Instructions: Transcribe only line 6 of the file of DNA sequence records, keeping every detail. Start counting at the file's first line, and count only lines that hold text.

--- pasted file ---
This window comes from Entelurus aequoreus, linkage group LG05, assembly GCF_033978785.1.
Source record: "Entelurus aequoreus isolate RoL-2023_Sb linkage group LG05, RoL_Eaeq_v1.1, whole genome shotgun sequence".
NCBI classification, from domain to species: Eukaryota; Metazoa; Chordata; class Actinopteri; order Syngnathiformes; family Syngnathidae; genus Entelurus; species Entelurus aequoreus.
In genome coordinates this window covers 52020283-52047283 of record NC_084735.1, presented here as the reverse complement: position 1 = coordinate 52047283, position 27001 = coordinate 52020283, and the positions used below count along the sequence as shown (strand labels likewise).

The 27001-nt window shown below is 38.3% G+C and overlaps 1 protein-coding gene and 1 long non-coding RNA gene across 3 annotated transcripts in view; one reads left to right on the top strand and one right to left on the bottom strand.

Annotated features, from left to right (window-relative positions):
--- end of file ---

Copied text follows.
Annotated features, from left to right (window-relative positions):